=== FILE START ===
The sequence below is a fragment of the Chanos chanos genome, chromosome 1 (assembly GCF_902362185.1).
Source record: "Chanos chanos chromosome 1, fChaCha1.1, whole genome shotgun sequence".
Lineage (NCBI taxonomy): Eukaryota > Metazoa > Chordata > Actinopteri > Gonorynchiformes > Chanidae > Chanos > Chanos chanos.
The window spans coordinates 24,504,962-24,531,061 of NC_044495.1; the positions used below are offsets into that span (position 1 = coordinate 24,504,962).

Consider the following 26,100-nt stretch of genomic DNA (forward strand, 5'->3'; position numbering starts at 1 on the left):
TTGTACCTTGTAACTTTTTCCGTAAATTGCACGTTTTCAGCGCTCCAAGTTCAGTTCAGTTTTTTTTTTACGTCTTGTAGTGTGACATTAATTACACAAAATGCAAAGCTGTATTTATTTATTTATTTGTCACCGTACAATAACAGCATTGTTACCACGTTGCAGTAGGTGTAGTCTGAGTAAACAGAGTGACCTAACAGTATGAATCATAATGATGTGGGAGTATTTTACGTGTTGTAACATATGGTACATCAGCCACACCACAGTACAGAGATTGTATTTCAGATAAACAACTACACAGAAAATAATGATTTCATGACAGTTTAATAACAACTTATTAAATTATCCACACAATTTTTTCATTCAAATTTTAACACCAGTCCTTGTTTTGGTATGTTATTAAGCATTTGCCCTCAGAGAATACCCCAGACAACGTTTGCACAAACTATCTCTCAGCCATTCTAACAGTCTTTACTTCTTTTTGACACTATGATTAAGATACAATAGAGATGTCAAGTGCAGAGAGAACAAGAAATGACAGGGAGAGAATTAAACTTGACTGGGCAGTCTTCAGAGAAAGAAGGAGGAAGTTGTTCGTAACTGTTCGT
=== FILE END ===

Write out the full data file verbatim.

The sequence below is a fragment of the Chanos chanos genome, chromosome 1 (assembly GCF_902362185.1).
Source record: "Chanos chanos chromosome 1, fChaCha1.1, whole genome shotgun sequence".
Lineage (NCBI taxonomy): Eukaryota > Metazoa > Chordata > Actinopteri > Gonorynchiformes > Chanidae > Chanos > Chanos chanos.
The window spans coordinates 24,504,962-24,531,061 of NC_044495.1; the positions used below are offsets into that span (position 1 = coordinate 24,504,962).

Consider the following 26,100-nt stretch of genomic DNA (forward strand, 5'->3'; position numbering starts at 1 on the left):
TTGTACCTTGTAACTTTTTCCGTAAATTGCACGTTTTCAGCGCTCCAAGTTCAGTTCAGTTTTTTTTTTACGTCTTGTAGTGTGACATTAATTACACAAAATGCAAAGCTGTATTTATTTATTTATTTGTCACCGTACAATAACAGCATTGTTACCACGTTGCAGTAGGTGTAGTCTGAGTAAACAGAGTGACCTAACAGTATGAATCATAATGATGTGGGAGTATTTTACGTGTTGTAACATATGGTACATCAGCCACACCACAGTACAGAGATTGTATTTCAGATAAACAACTACACAGAAAATAATGATTTCATGACAGTTTAATAACAACTTATTAAATTATCCACACAATTTTTTCATTCAAATTTTAACACCAGTCCTTGTTTTGGTATGTTATTAAGCATTTGCCCTCAGAGAATACCCCAGACAACGTTTGCACAAACTATCTCTCAGCCATTCTAACAGTCTTTACTTCTTTTTGACACTATGATTAAGATACAATAGAGATGTCAAGTGCAGAGAGAACAAGAAATGACAGGGAGAGAATTAAACTTGACTGGGCAGTCTTCAGAGAAAGAAGGAGGAAGTTGTTCGTAACTGTTCGT